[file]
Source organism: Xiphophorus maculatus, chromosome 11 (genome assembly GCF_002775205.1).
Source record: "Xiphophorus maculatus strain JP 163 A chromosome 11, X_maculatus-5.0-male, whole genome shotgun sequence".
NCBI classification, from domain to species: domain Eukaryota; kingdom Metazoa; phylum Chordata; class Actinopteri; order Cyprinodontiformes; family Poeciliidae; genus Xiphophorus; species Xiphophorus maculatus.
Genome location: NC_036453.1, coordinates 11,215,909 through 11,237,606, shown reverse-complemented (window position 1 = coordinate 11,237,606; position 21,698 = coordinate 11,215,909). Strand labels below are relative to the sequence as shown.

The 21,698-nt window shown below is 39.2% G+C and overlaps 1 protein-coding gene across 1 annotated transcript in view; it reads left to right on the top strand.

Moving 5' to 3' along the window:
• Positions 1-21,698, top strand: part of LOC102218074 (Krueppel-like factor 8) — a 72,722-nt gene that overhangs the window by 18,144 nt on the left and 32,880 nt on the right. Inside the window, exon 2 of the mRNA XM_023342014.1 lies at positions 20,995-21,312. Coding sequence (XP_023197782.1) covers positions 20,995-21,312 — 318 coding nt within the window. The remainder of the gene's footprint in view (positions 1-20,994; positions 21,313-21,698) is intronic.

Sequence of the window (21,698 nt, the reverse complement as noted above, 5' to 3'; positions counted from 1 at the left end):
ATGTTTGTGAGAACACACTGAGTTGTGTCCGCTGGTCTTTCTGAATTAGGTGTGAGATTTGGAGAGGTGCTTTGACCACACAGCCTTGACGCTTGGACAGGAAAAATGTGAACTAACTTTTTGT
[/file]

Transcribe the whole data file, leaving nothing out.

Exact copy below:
Source organism: Xiphophorus maculatus, chromosome 11 (genome assembly GCF_002775205.1).
Source record: "Xiphophorus maculatus strain JP 163 A chromosome 11, X_maculatus-5.0-male, whole genome shotgun sequence".
NCBI classification, from domain to species: domain Eukaryota; kingdom Metazoa; phylum Chordata; class Actinopteri; order Cyprinodontiformes; family Poeciliidae; genus Xiphophorus; species Xiphophorus maculatus.
Genome location: NC_036453.1, coordinates 11,215,909 through 11,237,606, shown reverse-complemented (window position 1 = coordinate 11,237,606; position 21,698 = coordinate 11,215,909). Strand labels below are relative to the sequence as shown.

The 21,698-nt window shown below is 39.2% G+C and overlaps 1 protein-coding gene across 1 annotated transcript in view; it reads left to right on the top strand.

Moving 5' to 3' along the window:
• Positions 1-21,698, top strand: part of LOC102218074 (Krueppel-like factor 8) — a 72,722-nt gene that overhangs the window by 18,144 nt on the left and 32,880 nt on the right. Inside the window, exon 2 of the mRNA XM_023342014.1 lies at positions 20,995-21,312. Coding sequence (XP_023197782.1) covers positions 20,995-21,312 — 318 coding nt within the window. The remainder of the gene's footprint in view (positions 1-20,994; positions 21,313-21,698) is intronic.

Sequence of the window (21,698 nt, the reverse complement as noted above, 5' to 3'; positions counted from 1 at the left end):
ATGTTTGTGAGAACACACTGAGTTGTGTCCGCTGGTCTTTCTGAATTAGGTGTGAGATTTGGAGAGGTGCTTTGACCACACAGCCTTGACGCTTGGACAGGAAAAATGTGAACTAACTTTTTGT